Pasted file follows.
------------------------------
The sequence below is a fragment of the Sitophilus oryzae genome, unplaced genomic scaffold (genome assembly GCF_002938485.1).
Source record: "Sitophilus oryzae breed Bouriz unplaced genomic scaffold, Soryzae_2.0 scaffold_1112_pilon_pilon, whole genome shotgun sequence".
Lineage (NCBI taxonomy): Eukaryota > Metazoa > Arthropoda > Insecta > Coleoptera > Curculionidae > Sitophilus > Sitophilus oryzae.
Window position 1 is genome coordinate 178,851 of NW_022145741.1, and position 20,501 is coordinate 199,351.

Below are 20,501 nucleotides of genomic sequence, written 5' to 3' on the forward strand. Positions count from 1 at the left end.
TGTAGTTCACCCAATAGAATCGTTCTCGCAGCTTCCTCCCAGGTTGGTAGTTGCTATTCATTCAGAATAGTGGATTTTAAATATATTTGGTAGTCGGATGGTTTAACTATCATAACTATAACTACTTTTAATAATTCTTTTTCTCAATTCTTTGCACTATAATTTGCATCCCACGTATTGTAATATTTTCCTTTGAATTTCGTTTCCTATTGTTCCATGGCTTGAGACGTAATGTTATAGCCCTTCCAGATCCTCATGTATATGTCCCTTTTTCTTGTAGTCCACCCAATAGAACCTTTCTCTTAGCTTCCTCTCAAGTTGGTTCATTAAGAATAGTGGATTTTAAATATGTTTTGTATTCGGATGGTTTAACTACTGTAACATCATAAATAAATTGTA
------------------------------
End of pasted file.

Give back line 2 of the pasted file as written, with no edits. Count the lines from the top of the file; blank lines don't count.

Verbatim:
Source record: "Sitophilus oryzae breed Bouriz unplaced genomic scaffold, Soryzae_2.0 scaffold_1112_pilon_pilon, whole genome shotgun sequence".